Astronaut. Rock n’ roll star. Footballer. Racing driver. Glamorous professions that unambitious careers advisers think are way beyond the reach of mere mortals. But it does happen to normal people – not all the time, but it’s not impossible either!
As a massive fan of F1, I reckon I’ve found a sure way to become an F1 driver (probably) by looking at how the likes of Alonso, Webber and Vettel got started. Interested in becoming the next Hamilton? Listen up…
The first crucial element is experience. Go-karting has paved the way for many world champions – Sebastian Vettel, Lewis Hamilton, Fernando Alonso and many more.
Karting teaches them the fundamentals of driving and the competitiveness they must show in order to win. Alonso started karting as a three-year-old, won his first race at age nine, and went on to take the Karting World Championship at 14. It is the ultimate breeding ground for any Formula One star of the future, and a medium that was endorsed by Ayrton Senna (one of the sport’s greatest drivers). In Mark Webber’s words, “I suppose it’s like learning new languages when you’re young. Karting is the best way for you to get a feel of how to race each other, dealing with the competition, dealing with winning, dealing with losing, and you soak up so much at a young age and learn very fast.”
A determined and positive mindset can prove handy in some situations, as Fernando Alonso has shown by finishing second twice to Vettel in the championship in a non-competitive car. He taught us all how valuable it is to never give up and to keep pushing (something he certainly needs to believe this year).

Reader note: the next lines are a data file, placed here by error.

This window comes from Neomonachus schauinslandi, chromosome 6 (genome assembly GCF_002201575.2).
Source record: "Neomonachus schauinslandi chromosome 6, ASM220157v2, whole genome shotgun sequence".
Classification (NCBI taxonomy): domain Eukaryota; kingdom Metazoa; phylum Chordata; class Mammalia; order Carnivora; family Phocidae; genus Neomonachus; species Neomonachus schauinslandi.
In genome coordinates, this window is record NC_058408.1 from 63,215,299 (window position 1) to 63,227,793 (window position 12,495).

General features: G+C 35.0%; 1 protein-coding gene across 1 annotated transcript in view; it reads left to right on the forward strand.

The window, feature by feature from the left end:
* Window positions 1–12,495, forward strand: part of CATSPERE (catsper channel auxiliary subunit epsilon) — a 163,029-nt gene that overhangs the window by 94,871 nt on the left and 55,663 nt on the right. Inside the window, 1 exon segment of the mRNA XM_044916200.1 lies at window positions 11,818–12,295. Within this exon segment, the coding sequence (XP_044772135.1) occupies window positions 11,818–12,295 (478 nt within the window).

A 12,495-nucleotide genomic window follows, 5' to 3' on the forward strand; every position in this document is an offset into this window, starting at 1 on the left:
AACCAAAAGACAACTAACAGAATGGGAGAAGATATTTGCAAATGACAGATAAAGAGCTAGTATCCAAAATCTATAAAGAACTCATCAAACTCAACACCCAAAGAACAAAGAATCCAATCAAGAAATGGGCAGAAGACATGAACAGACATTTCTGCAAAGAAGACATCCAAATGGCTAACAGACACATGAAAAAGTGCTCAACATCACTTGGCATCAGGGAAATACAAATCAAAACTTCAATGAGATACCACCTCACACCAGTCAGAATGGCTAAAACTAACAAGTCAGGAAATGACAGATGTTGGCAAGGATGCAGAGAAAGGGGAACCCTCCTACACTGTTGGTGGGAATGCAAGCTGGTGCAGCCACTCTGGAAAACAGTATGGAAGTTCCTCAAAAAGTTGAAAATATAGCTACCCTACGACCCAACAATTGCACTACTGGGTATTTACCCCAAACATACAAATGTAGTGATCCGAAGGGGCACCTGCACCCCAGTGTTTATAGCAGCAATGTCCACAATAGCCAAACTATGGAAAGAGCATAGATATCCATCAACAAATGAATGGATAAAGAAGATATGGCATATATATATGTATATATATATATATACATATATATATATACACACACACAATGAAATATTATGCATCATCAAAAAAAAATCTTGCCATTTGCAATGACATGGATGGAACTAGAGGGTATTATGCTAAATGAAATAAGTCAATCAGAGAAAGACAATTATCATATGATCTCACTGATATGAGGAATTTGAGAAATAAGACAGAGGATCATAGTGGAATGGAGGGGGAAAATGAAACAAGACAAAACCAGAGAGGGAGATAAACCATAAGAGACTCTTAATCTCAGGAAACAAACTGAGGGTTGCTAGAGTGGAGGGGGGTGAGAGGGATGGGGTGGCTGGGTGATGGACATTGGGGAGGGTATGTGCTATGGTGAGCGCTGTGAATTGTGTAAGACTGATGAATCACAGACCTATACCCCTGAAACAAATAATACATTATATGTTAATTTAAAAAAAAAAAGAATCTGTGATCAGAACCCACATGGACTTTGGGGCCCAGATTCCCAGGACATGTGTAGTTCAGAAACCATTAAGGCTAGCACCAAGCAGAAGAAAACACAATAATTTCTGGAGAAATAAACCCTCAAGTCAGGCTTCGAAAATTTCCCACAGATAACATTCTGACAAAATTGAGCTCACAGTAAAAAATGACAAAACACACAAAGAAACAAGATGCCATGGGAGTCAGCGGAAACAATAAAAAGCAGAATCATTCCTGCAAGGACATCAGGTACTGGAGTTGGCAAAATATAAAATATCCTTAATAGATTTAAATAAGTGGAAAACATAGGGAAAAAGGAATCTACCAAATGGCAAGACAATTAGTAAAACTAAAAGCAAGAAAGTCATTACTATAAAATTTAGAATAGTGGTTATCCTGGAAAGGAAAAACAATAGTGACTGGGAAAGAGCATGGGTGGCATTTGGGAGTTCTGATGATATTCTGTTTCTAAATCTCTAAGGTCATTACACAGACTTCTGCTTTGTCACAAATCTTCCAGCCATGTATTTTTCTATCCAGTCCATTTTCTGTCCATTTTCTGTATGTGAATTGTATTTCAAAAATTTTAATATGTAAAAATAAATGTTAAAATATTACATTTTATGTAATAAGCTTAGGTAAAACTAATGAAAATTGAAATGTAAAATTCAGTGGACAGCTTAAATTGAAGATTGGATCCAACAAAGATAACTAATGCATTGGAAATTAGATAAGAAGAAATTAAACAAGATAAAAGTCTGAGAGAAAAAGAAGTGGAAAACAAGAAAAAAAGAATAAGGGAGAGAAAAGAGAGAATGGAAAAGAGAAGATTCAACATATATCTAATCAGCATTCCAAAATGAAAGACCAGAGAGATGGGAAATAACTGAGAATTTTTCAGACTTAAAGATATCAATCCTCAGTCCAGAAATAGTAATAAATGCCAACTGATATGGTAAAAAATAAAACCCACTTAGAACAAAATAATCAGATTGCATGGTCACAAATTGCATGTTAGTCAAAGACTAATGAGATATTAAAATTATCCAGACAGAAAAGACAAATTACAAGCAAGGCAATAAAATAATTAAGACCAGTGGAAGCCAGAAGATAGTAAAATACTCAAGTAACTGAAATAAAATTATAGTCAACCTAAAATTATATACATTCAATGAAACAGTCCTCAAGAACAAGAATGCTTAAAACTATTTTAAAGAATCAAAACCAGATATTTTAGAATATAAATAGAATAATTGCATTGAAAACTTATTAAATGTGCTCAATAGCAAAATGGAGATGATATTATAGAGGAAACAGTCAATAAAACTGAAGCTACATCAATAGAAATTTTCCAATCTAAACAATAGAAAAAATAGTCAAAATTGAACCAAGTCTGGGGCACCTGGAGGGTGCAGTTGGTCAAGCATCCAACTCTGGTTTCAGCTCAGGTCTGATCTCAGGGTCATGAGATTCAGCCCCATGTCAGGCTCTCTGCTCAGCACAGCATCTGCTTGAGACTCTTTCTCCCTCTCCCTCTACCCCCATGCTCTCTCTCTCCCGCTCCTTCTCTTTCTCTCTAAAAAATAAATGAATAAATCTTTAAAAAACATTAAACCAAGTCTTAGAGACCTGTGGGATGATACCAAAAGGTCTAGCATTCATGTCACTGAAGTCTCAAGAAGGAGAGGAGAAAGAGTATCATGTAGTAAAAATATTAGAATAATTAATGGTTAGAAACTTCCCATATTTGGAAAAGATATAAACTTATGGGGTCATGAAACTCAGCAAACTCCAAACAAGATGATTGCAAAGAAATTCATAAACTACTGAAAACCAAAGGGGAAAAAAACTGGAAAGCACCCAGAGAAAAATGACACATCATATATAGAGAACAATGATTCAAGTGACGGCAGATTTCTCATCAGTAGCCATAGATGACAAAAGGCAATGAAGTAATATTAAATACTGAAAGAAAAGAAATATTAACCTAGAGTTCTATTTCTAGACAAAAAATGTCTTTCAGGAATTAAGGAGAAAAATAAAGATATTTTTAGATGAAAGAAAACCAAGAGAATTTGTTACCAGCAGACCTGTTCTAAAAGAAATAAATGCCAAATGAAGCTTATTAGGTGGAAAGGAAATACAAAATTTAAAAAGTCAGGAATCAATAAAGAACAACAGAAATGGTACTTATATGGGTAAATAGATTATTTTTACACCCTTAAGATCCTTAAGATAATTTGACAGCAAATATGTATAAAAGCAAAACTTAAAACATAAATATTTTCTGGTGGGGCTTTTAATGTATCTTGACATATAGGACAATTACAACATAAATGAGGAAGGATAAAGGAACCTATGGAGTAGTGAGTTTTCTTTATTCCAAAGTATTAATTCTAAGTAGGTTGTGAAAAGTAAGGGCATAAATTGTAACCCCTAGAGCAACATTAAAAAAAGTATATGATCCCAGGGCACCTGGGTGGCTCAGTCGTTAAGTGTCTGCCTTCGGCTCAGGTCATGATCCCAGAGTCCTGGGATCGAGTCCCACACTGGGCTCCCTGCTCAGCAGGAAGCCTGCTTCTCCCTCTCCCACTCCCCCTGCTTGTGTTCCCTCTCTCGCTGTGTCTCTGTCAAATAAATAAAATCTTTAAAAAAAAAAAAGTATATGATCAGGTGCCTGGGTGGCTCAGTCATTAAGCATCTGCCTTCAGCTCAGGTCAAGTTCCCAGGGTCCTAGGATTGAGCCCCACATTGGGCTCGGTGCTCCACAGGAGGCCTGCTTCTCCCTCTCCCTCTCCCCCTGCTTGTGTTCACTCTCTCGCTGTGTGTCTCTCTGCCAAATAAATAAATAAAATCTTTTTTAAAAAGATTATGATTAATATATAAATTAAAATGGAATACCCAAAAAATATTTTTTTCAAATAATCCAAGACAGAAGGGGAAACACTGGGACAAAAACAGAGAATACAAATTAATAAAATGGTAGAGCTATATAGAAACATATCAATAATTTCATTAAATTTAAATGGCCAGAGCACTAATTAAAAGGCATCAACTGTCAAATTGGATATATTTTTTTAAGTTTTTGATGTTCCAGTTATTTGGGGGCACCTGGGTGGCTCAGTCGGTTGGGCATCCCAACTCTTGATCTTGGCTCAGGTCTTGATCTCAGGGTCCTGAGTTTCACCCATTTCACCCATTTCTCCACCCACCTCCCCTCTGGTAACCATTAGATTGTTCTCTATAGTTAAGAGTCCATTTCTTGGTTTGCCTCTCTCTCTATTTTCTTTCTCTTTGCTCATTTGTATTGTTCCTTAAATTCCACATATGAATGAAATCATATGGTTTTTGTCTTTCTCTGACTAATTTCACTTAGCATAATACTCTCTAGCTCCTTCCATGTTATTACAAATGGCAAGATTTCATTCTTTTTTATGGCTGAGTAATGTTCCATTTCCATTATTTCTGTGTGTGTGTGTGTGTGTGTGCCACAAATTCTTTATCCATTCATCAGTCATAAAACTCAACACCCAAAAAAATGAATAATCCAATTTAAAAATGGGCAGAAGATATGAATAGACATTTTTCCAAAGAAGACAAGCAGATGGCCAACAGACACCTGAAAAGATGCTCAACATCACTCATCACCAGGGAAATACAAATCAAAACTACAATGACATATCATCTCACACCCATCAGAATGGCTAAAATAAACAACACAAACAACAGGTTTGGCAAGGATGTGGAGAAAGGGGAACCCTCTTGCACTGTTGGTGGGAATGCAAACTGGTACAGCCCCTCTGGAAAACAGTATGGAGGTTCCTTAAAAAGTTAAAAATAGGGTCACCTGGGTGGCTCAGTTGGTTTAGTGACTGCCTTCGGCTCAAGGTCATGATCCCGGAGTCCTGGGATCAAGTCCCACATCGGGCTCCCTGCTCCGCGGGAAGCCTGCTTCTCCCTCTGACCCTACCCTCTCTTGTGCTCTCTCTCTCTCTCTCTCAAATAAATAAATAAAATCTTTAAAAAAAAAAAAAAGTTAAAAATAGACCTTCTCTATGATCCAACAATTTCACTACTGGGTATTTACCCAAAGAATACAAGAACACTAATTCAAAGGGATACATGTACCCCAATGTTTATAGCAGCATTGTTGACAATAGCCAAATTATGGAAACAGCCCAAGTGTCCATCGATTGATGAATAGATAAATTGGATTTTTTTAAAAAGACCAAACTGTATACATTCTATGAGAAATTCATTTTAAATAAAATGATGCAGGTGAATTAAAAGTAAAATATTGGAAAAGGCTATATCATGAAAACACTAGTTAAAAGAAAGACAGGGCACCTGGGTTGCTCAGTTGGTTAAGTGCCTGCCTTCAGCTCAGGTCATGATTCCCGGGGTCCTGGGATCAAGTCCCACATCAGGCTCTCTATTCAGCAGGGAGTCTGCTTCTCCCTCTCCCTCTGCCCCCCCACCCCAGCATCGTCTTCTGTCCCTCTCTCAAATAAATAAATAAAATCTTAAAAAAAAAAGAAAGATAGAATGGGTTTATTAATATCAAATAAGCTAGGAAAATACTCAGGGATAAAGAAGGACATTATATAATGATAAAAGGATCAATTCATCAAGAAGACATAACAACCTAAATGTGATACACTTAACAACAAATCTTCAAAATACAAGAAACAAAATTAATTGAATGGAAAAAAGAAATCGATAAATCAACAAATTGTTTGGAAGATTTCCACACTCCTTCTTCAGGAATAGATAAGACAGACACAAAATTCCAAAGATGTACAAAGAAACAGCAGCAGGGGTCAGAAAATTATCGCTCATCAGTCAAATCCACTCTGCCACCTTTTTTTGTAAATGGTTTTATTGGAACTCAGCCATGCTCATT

Fearlessness is crucial – a driver knows that every time they hop into that car there is a risk. And although safety has improved in the past 20 years, danger is always lurking. There’s no room for nerves in Formula 1.
For many drivers, living in Europe is the key to getting a drive. Australian Mark Webber left New South Wales for the cold shores of England in order to put himself out there and was rewarded with a spot at Minardi.
Financial backing; these days it is more about money than talent for some lower class teams. A prime example of this is Pastor Maldonado, a questionable talent with a huge amount of sponsorship money behind him. For Lotus, the need for investment was paramount – and so Maldonado was chosen over the brilliant Nico Hulkenburg.
Connections are always handy! Knowing Michael Schumacher worked for Sebastian Vettel (flashback to the final round in Brazil 2012 – Schumacher moving out of the way for Vettel when he was chasing down crucial championship points). For Sergio Perez, being in with the richest man in the world was a great thing; Carlos Slim has provided huge backing for the Force India driver. Networking is crucial in all careers and racing is no exception.
Finally, the difference between a brilliant driver and a mediocre one is how far they are willing to push to win. Whether that is ignoring team orders or getting the most out of the car, bravery in all its forms is massive. Formula 1 creates legends, not just world championship winners. And that’s down the individual – reckon you’ve got what it takes?